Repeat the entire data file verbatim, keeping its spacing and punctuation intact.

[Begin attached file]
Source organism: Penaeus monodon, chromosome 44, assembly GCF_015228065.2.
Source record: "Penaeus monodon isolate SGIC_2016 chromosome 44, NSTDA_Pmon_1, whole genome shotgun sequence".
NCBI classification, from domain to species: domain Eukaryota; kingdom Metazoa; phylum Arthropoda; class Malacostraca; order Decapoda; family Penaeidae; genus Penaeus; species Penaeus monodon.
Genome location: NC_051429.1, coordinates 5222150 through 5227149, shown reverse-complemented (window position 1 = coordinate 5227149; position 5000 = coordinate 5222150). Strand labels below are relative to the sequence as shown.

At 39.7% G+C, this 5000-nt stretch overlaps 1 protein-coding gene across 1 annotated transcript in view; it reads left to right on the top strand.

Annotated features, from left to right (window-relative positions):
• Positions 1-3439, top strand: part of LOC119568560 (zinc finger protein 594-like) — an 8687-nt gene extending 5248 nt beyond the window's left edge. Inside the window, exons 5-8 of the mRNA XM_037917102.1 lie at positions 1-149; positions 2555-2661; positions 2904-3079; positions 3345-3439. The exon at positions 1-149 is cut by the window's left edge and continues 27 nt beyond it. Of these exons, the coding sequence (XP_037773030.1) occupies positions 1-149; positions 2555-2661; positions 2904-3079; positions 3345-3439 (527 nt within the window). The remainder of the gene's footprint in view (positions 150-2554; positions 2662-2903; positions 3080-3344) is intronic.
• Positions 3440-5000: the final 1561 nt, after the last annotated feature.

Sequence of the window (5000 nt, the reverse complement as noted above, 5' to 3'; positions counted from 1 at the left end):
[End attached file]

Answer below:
Source organism: Penaeus monodon, chromosome 44, assembly GCF_015228065.2.
Source record: "Penaeus monodon isolate SGIC_2016 chromosome 44, NSTDA_Pmon_1, whole genome shotgun sequence".
NCBI classification, from domain to species: domain Eukaryota; kingdom Metazoa; phylum Arthropoda; class Malacostraca; order Decapoda; family Penaeidae; genus Penaeus; species Penaeus monodon.
Genome location: NC_051429.1, coordinates 5222150 through 5227149, shown reverse-complemented (window position 1 = coordinate 5227149; position 5000 = coordinate 5222150). Strand labels below are relative to the sequence as shown.

At 39.7% G+C, this 5000-nt stretch overlaps 1 protein-coding gene across 1 annotated transcript in view; it reads left to right on the top strand.

Annotated features, from left to right (window-relative positions):
• Positions 1-3439, top strand: part of LOC119568560 (zinc finger protein 594-like) — an 8687-nt gene extending 5248 nt beyond the window's left edge. Inside the window, exons 5-8 of the mRNA XM_037917102.1 lie at positions 1-149; positions 2555-2661; positions 2904-3079; positions 3345-3439. The exon at positions 1-149 is cut by the window's left edge and continues 27 nt beyond it. Of these exons, the coding sequence (XP_037773030.1) occupies positions 1-149; positions 2555-2661; positions 2904-3079; positions 3345-3439 (527 nt within the window). The remainder of the gene's footprint in view (positions 150-2554; positions 2662-2903; positions 3080-3344) is intronic.
• Positions 3440-5000: the final 1561 nt, after the last annotated feature.

Sequence of the window (5000 nt, the reverse complement as noted above, 5' to 3'; positions counted from 1 at the left end):